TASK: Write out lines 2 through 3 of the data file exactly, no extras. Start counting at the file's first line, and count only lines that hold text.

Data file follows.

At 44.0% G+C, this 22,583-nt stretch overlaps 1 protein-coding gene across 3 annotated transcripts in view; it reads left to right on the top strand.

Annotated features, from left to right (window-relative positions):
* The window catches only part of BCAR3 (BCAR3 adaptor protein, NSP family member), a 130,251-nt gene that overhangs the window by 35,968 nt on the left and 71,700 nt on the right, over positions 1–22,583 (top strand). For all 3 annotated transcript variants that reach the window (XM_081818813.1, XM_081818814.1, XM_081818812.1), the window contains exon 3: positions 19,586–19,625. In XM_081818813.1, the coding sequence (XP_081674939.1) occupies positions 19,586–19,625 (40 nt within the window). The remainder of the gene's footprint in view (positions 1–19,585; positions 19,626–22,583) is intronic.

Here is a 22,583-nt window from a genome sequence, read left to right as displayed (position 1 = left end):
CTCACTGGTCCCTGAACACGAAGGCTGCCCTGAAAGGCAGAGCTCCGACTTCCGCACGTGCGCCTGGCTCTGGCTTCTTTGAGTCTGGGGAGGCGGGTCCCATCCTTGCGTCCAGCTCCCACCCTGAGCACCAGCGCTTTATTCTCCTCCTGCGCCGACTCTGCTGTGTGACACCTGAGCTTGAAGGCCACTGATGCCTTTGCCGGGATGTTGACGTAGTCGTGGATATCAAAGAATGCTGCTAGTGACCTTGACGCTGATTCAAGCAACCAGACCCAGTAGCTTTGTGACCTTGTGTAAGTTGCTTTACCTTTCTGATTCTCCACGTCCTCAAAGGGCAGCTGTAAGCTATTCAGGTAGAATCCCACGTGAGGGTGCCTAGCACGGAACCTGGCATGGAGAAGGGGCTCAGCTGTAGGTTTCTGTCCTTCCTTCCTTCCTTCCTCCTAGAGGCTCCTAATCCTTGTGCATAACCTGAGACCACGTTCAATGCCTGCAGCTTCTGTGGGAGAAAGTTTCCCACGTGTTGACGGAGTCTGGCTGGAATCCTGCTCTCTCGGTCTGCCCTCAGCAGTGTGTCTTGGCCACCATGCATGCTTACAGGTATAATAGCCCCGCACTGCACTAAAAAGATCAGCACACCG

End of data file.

Annotated features, from left to right (window-relative positions):
* The window catches only part of BCAR3 (BCAR3 adaptor protein, NSP family member), a 130,251-nt gene that overhangs the window by 35,968 nt on the left and 71,700 nt on the right, over positions 1–22,583 (top strand). For all 3 annotated transcript variants that reach the window (XM_081818813.1, XM_081818814.1, XM_081818812.1), the window contains exon 3: positions 19,586–19,625. In XM_081818813.1, the coding sequence (XP_081674939.1) occupies positions 19,586–19,625 (40 nt within the window). The remainder of the gene's footprint in view (positions 1–19,585; positions 19,626–22,583) is intronic.